workplace reluctance

In Europe, work patterns have significantly shifted but what's keeping workers from returning to the office? A report shows why people won't return to the office and the pandemic isn't one of them.

The majority of workers polled across Europe (64%) are worried about a return to the workplace, according to Unispace's The Reluctant Returner report. This percentage does not drop below 50% for any country in the region, meaning one in two colleagues across any market is in fact reluctant to return to the office, the survey found.

The researchers spoke to over 3,000 employees who have worked from home during the pandemic, working in companies with over 50 employees, and totalling 2,750 employers (director-level or above) in companies with 50+ employees in the UK, Ireland, Italy, Germany, Switzerland, Spain, France, the Netherlands, and Belgium.

There are a number of reasons driving this reluctance, and as the world exits from the two years of pandemic, health and safety due to COVID-19 are not on top of the agenda driving the reluctance. The top reasons cited in Europe include: preferring to be at home to work around childcare arrangements, enjoying having extra time while not commuting, not seeing a need for a return, and the ability to be more effective in a quiet place. 

According to the previous research in 2019, 21% of people reported working in a hybrid model (mostly in the office), 5% a hybrid model that was mostly office based with 73% reporting being fully office based and only 1% fully-home based. In 2022, those numbers paint a very different picture - 40% are working in a hybrid model (mostly in the office), 24% working in a hybrid model (mostly from home), now only 23% of people are fully office-based while 13% reported being at home full time.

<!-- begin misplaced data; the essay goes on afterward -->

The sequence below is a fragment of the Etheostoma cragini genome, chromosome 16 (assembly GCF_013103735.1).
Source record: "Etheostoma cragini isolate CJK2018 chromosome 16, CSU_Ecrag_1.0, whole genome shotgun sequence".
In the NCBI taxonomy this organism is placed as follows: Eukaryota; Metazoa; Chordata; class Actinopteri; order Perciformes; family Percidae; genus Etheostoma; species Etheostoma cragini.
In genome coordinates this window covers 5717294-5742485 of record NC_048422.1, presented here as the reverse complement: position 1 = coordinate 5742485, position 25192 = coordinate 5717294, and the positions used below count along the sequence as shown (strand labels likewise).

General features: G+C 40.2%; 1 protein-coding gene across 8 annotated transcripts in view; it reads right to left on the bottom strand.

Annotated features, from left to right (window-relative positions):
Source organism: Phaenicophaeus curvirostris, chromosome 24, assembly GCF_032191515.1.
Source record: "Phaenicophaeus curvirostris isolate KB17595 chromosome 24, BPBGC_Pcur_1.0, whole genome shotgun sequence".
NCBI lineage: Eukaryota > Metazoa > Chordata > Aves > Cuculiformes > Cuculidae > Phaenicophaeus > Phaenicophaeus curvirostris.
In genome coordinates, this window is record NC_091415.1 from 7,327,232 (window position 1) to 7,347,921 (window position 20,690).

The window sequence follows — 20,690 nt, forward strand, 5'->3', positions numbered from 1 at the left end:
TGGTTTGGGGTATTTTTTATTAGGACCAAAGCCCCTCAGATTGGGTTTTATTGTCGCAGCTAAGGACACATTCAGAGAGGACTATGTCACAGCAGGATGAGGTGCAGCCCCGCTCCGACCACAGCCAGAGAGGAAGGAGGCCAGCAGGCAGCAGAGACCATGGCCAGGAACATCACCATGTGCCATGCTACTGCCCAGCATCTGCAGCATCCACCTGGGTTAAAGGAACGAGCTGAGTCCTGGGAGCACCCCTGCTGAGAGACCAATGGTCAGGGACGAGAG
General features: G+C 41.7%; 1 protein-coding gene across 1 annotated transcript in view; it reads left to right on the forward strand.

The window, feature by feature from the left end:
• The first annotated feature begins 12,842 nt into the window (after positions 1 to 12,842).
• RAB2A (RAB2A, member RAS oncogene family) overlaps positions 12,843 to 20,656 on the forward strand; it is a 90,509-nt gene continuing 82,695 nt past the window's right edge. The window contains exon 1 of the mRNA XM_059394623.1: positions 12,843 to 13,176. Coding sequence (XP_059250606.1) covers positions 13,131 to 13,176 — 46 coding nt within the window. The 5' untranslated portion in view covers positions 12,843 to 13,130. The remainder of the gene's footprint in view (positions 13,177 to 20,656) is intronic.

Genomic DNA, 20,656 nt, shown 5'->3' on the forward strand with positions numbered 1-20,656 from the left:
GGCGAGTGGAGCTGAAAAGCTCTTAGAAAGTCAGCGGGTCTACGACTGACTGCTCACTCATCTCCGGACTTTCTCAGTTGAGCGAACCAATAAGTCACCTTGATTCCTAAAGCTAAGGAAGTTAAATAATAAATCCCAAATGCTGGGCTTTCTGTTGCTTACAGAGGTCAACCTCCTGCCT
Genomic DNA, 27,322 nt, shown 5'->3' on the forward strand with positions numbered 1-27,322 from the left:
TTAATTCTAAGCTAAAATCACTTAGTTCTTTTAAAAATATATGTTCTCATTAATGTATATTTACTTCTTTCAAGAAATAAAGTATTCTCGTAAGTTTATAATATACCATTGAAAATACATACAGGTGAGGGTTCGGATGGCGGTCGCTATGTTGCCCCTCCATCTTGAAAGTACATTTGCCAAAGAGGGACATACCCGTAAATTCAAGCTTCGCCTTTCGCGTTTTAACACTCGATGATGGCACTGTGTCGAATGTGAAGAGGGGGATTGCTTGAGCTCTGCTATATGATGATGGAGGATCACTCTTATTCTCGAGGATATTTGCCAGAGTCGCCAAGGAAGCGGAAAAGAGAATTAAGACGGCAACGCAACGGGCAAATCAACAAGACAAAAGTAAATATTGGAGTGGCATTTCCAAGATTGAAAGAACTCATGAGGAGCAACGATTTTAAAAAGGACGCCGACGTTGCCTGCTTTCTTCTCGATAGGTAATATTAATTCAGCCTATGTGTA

The report showed that over four-fifths (86%) of workers felt they had a better work-life balance when working from home. The financial benefits were also highlighted as a huge benefit to working from home, with 79% of European office workers revealing they were better off financially when working remotely, and this increased to 85% amongst caregivers.

Ranked as the second biggest influencer of reluctance by employees polled, 27% of respondents cited their commute as the key reason not to return to the office. This factor was raised by many employers as well. While over half 56% indicated that commuting takes up a significant part of their day, and 48% finding it physically tiring.

“There are definitely a variety of factors impacting people's return to the office," said Andrew Alderson Global Facilities Director, Kennedys Law, who was interviewed for the report.

"We found that the commute was a real issue for a lot of colleagues, both in terms of the financial benefit realised from the protracted period of working from home and, of course, the time spent commuting is another issue that people view as time wasted as they would otherwise have been fully online at home.”

Three in four European employers (75%) admitted that their company had adapted well to working from home under the circumstances, with three-fifths (58%) thinking that their teams’ productivity has actually improved during this time. 

However, the same employers did indicate that remote working will impact the career prospects of their staff, with four-fifths (81%) indicating they believe those working remotely are limited in development opportunities, most notably promotions (46%), bonuses (45%) and pay rises (20%).


Lead image / Shutterstock

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